Trans man claims anti-homophobia football tournament is discriminatory

Naith Payton May 15, 2015
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A “Football v Homophobia” event at the University of Nottingham has been accused of discriminating against trans people.

PinkNews reader Luke Hutchinson says he was dismayed to learn that trans players, like himself, were barred from entering the competition without first providing medical records and blood test results in an official application to the Football Association (FA).

His doctor informed him that the cost of providing such evidence would be around £70. The entry fee for the tournament is £7.

Players would also be added to the FA’s official register of trans players.

Mr Hutchinson says this is an unfair requirement just to be allowed to participate in an amateur event.

After writing a formal complaint, he was told it was necessary to follow the rules set down by the FA. He was also told the rules were based on reasons of “physical safety and fairness of competition”.

Mr Hutchinson told PinkNews: “This event is an amateur league charity event to promote inclusivity and equality within football. The University of Nottingham made the choice to run the event in partnership with the FA, so has ultimate responsibility for the rules that they enforce

“I think it’s well out of order that the University of Nottingham are trying to abdicate responsibility for the rules that they are adhering to.

“The double-standard seems to a mockery of the message of the event.”

Mr Hutchinson has the backing of trans advocacy group Press For Change, who have also written to the university to outline why the policy is discriminatory.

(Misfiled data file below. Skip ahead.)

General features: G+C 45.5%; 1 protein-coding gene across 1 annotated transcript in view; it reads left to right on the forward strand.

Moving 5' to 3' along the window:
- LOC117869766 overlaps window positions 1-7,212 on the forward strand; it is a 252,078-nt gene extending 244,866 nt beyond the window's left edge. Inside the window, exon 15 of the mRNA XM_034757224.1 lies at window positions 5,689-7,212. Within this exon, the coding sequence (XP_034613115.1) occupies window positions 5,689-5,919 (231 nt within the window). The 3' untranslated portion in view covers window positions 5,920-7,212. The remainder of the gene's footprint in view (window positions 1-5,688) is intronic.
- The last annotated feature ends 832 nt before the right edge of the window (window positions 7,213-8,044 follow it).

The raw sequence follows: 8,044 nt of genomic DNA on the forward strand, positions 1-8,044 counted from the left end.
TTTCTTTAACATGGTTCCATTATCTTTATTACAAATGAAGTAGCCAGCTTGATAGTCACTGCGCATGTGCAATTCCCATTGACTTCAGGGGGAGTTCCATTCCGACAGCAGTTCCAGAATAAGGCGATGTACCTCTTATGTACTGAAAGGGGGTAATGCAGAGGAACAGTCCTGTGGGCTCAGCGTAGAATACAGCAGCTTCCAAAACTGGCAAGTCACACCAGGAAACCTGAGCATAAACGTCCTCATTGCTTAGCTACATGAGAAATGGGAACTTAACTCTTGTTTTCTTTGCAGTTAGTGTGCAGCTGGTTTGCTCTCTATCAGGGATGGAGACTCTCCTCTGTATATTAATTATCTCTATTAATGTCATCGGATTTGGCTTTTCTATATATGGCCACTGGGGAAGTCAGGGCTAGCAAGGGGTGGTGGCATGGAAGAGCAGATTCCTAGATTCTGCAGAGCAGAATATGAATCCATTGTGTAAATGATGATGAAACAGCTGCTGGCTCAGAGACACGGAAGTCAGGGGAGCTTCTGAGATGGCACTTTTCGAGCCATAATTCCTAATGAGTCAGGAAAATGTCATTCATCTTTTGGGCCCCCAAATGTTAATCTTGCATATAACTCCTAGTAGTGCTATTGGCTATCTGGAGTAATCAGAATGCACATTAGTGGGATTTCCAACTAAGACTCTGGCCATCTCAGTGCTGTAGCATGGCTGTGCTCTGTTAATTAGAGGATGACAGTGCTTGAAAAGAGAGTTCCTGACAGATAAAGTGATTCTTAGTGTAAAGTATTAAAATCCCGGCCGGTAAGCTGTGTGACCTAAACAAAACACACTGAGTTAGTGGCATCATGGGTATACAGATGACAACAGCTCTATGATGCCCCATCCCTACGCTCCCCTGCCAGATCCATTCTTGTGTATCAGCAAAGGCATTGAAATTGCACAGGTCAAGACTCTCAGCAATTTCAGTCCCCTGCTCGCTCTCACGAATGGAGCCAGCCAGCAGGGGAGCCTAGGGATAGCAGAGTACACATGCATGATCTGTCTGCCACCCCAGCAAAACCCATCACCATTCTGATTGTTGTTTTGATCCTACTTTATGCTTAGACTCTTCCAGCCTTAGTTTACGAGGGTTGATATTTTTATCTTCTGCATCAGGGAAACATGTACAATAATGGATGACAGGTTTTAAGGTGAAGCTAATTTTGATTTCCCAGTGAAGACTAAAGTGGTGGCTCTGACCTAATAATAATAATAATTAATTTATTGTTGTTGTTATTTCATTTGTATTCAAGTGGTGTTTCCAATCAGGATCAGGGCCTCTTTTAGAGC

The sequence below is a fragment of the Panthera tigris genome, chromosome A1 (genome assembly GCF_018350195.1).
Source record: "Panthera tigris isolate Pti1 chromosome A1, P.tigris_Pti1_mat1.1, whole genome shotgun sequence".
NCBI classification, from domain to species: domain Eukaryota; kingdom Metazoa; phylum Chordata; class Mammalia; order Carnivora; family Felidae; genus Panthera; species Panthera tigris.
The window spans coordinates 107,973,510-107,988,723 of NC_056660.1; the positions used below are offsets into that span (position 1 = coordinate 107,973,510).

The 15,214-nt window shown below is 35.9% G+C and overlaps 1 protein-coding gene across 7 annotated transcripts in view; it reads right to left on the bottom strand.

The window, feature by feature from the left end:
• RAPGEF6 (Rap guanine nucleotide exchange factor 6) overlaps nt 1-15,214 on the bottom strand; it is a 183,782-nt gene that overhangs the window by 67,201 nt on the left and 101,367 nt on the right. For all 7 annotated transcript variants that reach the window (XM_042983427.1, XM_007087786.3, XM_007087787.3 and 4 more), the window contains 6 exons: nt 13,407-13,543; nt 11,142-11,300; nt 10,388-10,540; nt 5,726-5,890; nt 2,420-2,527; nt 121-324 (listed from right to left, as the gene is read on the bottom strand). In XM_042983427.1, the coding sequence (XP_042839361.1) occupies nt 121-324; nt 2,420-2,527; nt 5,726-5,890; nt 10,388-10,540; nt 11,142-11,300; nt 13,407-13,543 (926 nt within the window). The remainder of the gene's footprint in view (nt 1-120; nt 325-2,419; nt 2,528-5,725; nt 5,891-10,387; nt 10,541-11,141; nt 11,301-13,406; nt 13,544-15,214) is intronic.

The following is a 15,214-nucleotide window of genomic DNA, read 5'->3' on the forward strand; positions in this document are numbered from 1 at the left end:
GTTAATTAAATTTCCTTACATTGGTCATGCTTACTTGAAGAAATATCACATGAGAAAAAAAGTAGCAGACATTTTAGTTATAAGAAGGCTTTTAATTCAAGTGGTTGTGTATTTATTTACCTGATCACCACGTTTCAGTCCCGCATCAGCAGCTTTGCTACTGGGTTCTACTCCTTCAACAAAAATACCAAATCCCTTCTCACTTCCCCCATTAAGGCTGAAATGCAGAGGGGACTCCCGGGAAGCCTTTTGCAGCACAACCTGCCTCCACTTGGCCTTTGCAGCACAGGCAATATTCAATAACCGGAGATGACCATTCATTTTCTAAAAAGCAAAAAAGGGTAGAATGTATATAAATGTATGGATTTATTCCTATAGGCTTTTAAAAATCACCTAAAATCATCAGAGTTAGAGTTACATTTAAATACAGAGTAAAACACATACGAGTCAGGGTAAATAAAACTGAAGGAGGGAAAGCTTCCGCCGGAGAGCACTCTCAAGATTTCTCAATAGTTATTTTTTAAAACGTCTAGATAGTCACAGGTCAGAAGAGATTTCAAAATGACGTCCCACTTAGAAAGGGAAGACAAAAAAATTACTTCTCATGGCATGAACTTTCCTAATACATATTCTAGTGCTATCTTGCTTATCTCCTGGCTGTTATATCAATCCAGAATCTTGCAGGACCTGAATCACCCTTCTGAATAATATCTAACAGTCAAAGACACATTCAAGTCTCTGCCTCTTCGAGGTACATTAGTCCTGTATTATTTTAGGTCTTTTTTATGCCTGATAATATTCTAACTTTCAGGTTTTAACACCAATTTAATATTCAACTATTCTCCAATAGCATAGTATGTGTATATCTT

On the university’s website it says: “Members of the trans community who wish to participate in the tournament should familiarise themselves with the [FA’s] policy.”

He intends to form a team of both trans and cis men and fight to be allowed to play.

He said: “They [should] consider waiving the FA’s rules, and instead adopt a gender-centred and trans-inclusive approach.

“If a player identifies as a man then they should be allowed to play on a men’s team.

A spokesperson from the University of Nottingham said: “The event is an FA sanctioned competitive tournament. This means the University has to work in accordance with FA rules including those relating to trans players.

“These policies don¹t prevent any individual from entering the tournament, but they do restrict an individual from playing on a preferred team based on gender identity, because the tournament is an open-age event. These rules are based on physical safety and fairness of competition.”

Sports writer Jamie Neal has written about the struggles of being trans in the sports world.

More: football, sport, university of nottingham

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